This is difficult enough, but adds in the environment, and there we have a significant challenge. I liken the environment to a flesh-and-blood character who, constantly unbeknownst to us, is triggering us back to old behaviors and holding us in a rut even more by triggering old behaviors.
Why is behavioral change so difficult to achieve?
There are three basic challenges to achieving positive, lasting behavioral change.
We cannot admit that we need to change—either because we are unaware that a change is desirable, or, more likely, we are aware but have reasoned our way into elaborate excuses that deny our need for change. In the following pages, we will examine—and dispense with—the deep-seated beliefs that trigger our resistance to change.
01 We do not appreciate inertia’s power over us. Given the choice, we prefer to do nothing—which is why I suspect our answers to “How long has this been going on?” are couched in terms of years
rather than days. Inertia is the reason we never start the process of change. It takes extraordinary effort to ‘stop’ doing something in our comfort zone (because it is painless or familiar or mildly pleasurable) in order to ‘start’ something difficult that will be good for us in the long run.
02 We do not know how to execute a change. There is a difference between motivation and understanding and ability. For example, we may be ‘motivated’ to lose weight but we lack the nutritional ‘understanding’ and cooking ‘ability’ to design and stick with an effective diet. Or we have understanding and ability but lack the motivation. Our behavior is shaped, both positively and negatively, by our environment—and a keen appreciation of our environment can dramatically lift not only our motivation, ability, and understanding of the change process, but also our confidence that we can actually do it.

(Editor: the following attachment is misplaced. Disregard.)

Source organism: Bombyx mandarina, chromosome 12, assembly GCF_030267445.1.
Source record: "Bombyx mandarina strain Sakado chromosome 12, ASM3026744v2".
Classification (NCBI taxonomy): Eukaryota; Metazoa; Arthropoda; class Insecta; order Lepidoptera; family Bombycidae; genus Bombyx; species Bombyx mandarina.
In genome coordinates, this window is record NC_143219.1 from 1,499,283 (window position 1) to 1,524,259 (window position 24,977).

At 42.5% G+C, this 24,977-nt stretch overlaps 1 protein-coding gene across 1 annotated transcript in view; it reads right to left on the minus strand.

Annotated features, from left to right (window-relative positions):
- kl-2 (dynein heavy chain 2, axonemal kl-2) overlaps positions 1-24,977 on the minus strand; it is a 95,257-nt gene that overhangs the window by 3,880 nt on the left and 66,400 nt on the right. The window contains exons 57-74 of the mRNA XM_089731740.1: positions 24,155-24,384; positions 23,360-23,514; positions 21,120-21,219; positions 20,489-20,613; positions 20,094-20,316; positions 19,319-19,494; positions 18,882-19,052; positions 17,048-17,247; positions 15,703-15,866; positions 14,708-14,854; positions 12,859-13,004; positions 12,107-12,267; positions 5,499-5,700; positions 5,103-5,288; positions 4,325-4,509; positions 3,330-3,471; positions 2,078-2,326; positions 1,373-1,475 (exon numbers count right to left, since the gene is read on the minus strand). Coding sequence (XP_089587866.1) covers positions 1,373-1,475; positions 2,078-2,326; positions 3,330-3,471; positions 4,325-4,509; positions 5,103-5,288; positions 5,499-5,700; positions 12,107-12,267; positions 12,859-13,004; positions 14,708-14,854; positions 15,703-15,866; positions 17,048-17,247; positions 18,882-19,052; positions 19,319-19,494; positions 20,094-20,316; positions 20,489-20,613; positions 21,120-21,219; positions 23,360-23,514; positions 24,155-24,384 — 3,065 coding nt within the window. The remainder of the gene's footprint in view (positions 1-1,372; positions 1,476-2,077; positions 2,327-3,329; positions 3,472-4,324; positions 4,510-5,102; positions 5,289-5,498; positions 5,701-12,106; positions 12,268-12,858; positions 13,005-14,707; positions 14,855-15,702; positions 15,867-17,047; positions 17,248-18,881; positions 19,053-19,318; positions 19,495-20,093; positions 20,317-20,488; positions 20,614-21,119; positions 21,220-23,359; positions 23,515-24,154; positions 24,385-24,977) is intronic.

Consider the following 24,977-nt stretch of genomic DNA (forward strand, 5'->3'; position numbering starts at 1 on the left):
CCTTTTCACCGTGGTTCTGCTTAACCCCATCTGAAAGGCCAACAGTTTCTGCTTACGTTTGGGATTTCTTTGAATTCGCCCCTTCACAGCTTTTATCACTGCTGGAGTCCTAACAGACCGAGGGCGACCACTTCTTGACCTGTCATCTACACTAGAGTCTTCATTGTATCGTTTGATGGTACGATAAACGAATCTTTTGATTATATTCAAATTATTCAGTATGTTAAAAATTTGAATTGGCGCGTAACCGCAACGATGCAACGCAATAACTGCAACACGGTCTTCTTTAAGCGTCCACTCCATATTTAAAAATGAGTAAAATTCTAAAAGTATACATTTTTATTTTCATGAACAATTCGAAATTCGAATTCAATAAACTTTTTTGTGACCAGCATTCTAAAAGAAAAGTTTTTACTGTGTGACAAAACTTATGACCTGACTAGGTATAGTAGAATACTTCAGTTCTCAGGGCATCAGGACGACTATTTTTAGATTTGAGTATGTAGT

How would you differentiate between encouraging (we want it) triggers and productive (we need it) triggers?
A trigger can be encouraging or discouraging. ‘Encouraging’ triggers push us to maintain or expand what we are doing. They reinforce us—like the finish line for a marathon runner. ‘Discouraging triggers’ push us to stop or reduce what we are doing. Chatting in a theater and hearing a barrage of “shhh!” is one such discouraging trigger.